Articles Archive for February 2010

[15 Feb 2010 | No Comment | 52 views]

Englewood has long been in need of a community center but with scarce resources and land available for such a facility. The objective of the Community Center Task Force is to not only try to achieve a physical facility over the long term but to make an attempt to identify existing venues and spaces in the City that can serve the programming and service goals of a community center immediately without having to wait for the physical structure of a community center to come on line. The task Force is charged with making a report to the Mayor.

In late 2008  the Council issued a Request for Proposal (a “RFP)  to determine options for the development of the Liberty School for a residential housing project vs. a privately funded performing arts school, community programs and/or  other community uses. The RFP also was to examine uses for the Wright Arena, including alternative uses. At the time, I strongly opposed the study because the RFP was flawed. For example, the study was to examine alternative uses for the Liberty School and to assess its physical condition.  I argued at the time that any study for the Liberty school must fully address the community needsand the economic impact of alternative uses such a performing arts school for our school children and adults.   At the time, private individuals were considering  donations in the millions of dollars for the purchase of the School with the mission to keep this historical building in place to serve  our community.  Several council members (representing the majority of the council, but not all)  wanted to sell the property for  $6.5 million for residential housing, the amount the City paid for the property in 2003. One problem with the Council’s decision, the property was never worth $6.5 million then or now. The second problem, bergenPAC offered to match any bona fide offer from any other purchaser, dollar for dollar, but the then Council President denied to hold any meeting to discuss this opportunity.  The majority of the City Council then hired the consultant for the purposes of issuing a report to identify  a partial or full demolition of the Liberty School to make way for residential housing.  After a one year delay, the report was issued. The report concluded that residential housing was not economically feasible  and recommended to the Council that consideration should be given to the performing arts school or other community services.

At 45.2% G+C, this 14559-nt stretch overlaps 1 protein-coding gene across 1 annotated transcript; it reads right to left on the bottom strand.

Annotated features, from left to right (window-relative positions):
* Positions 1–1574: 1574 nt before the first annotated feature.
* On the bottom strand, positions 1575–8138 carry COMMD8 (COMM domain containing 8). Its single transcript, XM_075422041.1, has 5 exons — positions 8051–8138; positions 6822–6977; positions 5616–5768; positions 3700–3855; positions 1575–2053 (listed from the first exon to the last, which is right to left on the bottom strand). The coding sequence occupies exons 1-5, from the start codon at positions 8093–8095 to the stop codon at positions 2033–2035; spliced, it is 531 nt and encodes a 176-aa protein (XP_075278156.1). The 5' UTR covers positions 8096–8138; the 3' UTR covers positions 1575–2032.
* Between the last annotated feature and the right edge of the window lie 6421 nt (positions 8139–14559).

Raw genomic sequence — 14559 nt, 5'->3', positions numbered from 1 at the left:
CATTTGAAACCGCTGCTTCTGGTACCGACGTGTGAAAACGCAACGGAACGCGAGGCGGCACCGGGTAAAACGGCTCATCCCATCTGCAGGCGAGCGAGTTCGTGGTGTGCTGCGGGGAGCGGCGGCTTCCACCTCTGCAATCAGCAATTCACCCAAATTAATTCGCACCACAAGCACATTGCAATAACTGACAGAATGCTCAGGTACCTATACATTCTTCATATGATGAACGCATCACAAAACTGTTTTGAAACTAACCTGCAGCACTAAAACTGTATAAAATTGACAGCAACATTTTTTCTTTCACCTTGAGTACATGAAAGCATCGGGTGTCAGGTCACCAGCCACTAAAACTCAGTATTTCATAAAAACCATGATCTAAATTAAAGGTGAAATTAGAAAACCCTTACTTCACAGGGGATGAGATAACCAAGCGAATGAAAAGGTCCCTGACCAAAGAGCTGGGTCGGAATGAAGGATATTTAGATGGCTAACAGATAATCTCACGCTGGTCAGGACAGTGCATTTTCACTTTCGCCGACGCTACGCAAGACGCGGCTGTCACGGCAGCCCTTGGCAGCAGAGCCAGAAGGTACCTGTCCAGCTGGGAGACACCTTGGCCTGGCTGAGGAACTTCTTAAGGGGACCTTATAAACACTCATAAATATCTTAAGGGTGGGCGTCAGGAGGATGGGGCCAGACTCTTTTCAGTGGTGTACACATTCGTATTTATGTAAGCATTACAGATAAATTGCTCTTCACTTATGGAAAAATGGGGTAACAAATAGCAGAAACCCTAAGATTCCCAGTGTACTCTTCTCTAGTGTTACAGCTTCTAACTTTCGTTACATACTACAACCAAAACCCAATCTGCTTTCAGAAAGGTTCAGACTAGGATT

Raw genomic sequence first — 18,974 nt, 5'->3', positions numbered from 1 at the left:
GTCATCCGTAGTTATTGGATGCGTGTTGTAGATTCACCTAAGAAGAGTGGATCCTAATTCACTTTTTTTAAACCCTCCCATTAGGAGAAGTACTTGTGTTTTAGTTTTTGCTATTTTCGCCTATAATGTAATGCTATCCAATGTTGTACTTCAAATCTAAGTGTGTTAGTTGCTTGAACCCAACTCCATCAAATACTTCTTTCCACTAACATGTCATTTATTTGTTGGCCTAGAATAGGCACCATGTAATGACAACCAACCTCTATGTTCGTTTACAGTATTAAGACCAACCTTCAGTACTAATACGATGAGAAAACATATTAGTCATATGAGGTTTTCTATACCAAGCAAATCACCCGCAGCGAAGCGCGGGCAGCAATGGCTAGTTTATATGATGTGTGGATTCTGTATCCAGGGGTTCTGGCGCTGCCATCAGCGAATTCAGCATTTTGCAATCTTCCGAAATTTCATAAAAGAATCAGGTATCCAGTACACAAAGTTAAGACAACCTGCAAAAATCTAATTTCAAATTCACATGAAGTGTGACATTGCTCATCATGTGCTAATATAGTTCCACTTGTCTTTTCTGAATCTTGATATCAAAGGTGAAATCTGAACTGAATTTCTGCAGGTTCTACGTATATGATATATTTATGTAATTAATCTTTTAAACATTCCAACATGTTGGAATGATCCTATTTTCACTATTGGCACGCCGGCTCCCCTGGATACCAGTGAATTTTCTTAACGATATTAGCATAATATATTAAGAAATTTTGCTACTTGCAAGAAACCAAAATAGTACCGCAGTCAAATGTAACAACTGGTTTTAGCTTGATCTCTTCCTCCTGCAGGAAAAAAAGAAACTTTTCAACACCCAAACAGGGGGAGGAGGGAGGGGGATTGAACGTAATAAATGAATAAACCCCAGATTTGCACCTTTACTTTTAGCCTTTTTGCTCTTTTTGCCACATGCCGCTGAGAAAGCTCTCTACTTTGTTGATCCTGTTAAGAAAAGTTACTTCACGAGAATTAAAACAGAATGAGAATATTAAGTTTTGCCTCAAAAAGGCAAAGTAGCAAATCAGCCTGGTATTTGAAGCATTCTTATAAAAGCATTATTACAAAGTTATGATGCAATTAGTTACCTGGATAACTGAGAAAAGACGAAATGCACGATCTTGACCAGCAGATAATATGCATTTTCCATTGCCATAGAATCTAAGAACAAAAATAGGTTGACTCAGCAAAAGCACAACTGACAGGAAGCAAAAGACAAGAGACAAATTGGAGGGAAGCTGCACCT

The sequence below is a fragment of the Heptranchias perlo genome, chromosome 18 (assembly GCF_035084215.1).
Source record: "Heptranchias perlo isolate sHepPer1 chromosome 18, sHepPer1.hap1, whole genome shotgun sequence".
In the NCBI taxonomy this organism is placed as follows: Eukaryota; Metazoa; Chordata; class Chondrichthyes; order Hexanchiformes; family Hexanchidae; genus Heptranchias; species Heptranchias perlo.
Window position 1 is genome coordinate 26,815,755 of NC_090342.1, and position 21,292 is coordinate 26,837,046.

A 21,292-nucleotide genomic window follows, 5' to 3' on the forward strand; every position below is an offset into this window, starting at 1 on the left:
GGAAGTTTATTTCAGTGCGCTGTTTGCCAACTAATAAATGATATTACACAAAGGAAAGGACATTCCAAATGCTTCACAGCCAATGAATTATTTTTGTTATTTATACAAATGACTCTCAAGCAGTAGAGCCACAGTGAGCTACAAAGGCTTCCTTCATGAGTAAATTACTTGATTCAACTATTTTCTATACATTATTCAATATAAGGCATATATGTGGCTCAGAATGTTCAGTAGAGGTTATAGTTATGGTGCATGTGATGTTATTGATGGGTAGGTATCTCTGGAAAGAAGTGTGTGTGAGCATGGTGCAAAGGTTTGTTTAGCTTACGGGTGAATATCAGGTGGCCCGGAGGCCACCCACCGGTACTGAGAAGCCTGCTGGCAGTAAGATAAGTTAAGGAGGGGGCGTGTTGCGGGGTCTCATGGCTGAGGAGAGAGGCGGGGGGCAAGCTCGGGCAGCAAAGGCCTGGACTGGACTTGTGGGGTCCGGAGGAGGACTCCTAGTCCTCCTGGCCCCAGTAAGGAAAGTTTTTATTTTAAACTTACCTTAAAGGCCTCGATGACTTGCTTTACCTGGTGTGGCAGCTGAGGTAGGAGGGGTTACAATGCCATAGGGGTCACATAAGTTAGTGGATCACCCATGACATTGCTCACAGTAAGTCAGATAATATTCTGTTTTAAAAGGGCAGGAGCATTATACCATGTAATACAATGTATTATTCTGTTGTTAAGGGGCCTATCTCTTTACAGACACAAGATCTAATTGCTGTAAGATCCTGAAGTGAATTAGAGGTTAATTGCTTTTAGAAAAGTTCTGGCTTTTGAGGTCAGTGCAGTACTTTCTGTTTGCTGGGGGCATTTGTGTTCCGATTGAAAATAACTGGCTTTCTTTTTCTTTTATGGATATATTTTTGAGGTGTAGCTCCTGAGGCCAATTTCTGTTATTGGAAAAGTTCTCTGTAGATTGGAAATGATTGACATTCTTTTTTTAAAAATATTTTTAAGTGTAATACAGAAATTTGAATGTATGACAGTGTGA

I strongly opposed a residential house project on this site. The Committee will review findings of this report in connection with the mission and goals of the Committee.

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[2 Feb 2010 | No Comment | 71 views]

The zoning of the City of Englewood is the process by which certain areas of the City are designated for certain uses, such as retail, residential, commercial or light industrial. If you took a quick drive around our city you could probably easily tell which areas were designated for which purpose. This is the result of careful planning and enforcement on the part of both the Planning Board and the Board of Adjustment, which work at different aspects of the same goal – the physical character and use of the city. The Board of Adjustment, unlike the Planning Board through, handles zoning appeals, requests for interpretation and one time changes or variances from the zoning ordinances. There are seven members and two alternates are appointed by the Mayor who are then confirmed by the City Council. Terms of office are two years or four years depending on the member position. The meetings begin at 8:00 pm and are held at Municipal Court 73 South Van Brunt Street.

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